On July 25, 2017, the jury convicted Laura and Colin Rideout of second-degree murder and Alex Rideout of tampering with evidence. Tucci — to the surprise of many observers — was acquitted.
Three months later, when Alex Rideout, 20, was sentenced to two to eight years and Laura, 46, and Colin, 24, received the maximum sentence of 25 years to life, justice Thomas Moran said, “This case was premeditated, it was evil, and it was diabolical.” Monroe County Sheriff Patrick O’Flynn called it “one of the most heinous crimes” he’d encountered in 30 years in law enforcement.
Bolton told a local TV reporter that despite the verdict, he’s convinced Tucci was a key player. Aside from the murder itself — Bolton believes Tucci struck Rideout in the face with an unidentified metal object — Tucci would have been needed to help carry a six-foot, 200-pound body up from the basement, stow it in the minivan, drive it to Yates County and dump it.
If not for a series of unforeseen events — the lengthy cleanup, the predawn sighting by the Mennonite farmer, Robbyn’s unexpected visit to the townhouse, the secret cell phone, a tip that two young men were acting suspiciously at Devil’s Bathtub — Mitchell believes the aftermath of Craig Rideout’s murder would have played out differently. At forensic conferences, he lectures to packed auditoriums about the Rideout murder. “It is my OJ Simpson case,” he emails me in early 2019. “I’ll never see anything that even comes close to it. It was almost the perfect crime.”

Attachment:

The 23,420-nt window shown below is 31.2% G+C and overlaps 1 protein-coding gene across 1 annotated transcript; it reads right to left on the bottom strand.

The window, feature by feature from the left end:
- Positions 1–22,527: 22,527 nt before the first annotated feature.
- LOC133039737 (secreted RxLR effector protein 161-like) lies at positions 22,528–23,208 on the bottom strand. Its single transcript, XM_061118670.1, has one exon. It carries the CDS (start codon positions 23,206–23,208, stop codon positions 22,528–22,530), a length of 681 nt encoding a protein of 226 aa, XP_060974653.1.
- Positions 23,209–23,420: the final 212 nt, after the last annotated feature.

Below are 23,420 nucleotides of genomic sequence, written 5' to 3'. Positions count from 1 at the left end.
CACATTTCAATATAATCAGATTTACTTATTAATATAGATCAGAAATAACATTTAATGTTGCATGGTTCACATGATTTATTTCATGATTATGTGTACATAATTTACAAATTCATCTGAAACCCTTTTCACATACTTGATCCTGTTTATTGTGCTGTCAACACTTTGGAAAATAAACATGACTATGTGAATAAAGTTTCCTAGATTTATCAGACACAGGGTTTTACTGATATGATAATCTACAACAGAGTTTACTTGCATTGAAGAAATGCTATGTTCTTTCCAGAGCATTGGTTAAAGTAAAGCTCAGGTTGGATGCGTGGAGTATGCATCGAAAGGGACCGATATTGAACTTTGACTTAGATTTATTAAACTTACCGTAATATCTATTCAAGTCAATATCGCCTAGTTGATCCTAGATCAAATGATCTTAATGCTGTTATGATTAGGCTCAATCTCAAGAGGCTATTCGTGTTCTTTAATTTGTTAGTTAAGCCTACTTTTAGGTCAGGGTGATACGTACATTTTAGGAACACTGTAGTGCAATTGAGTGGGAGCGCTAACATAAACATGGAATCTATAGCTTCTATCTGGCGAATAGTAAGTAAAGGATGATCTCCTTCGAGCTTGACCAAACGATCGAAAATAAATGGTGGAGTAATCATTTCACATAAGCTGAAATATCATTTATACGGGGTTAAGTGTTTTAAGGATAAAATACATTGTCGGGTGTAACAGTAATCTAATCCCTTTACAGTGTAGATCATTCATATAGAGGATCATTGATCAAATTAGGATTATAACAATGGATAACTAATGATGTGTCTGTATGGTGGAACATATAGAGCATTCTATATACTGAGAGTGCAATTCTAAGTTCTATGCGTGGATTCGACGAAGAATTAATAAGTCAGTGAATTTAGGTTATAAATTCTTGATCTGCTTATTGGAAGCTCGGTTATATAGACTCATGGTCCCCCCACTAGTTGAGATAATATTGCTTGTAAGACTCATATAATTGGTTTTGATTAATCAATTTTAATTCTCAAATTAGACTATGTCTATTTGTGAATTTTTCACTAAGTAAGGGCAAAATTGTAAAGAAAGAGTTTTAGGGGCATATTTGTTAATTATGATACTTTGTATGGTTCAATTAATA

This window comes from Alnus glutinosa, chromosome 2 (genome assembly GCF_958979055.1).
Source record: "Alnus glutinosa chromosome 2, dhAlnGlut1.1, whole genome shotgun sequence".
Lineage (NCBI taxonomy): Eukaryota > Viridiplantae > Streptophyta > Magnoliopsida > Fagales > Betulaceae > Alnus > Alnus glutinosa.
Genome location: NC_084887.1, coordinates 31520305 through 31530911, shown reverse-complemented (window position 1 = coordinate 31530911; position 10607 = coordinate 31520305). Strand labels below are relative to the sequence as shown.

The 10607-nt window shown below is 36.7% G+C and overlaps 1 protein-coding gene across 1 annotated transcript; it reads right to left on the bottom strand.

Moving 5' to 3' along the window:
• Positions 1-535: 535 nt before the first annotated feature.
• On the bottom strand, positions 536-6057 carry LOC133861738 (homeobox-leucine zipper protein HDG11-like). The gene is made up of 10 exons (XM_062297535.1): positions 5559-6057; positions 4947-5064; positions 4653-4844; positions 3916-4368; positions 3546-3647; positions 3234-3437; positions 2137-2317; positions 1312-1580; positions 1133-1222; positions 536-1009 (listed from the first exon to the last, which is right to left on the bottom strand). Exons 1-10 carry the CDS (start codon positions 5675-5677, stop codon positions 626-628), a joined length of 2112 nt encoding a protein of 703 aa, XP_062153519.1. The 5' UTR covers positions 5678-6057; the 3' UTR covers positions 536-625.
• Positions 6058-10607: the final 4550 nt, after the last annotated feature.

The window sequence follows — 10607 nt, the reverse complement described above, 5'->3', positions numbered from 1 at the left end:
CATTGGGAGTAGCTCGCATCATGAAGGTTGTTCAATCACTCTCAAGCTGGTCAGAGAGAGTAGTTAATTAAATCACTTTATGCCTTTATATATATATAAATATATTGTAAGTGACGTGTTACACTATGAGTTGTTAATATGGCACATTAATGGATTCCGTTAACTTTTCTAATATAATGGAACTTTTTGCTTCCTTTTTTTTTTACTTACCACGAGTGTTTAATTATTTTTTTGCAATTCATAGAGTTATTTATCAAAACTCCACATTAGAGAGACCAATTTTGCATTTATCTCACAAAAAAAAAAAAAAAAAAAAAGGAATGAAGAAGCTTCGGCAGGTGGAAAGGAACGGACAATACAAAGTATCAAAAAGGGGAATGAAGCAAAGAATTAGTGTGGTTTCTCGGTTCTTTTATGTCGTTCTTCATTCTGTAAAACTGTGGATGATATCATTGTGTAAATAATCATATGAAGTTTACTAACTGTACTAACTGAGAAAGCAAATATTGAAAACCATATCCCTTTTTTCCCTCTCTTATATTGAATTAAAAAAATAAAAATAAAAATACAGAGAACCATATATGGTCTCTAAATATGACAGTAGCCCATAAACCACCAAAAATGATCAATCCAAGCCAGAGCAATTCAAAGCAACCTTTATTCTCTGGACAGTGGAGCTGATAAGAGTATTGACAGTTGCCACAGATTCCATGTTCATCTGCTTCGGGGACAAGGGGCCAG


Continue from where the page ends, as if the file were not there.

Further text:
As horrific as her brother’s fate was, Robbyn Drew knows it would have been worse if his body had not been found for weeks, or not found at all. If July 20, 2016, had come and gone as the killers intended, Rideout’s minivan would be where they left it, at a bus station park-and-ride en route to the New York Thruway. Calls to Rideout’s Blackberry would have gone unanswered. Laura and Paul Tucci would have driven south in a moving van.
The day after Craig was reported missing, Alex Rideout told investigators he was worried about his father’s state of mind. Craig had threatened to disappear, Alex said. “I figured he was on the next flight to Mexico.” Robbyn, still incredulous more than two years later, told me, “They wanted to make it look as though he walked away.” Some might have believed he had. Craig Rideout would have become one of the thousands of adults who vanish every day in America.
Weeks, months or years later, Yates County John Doe would be entered into NamUS.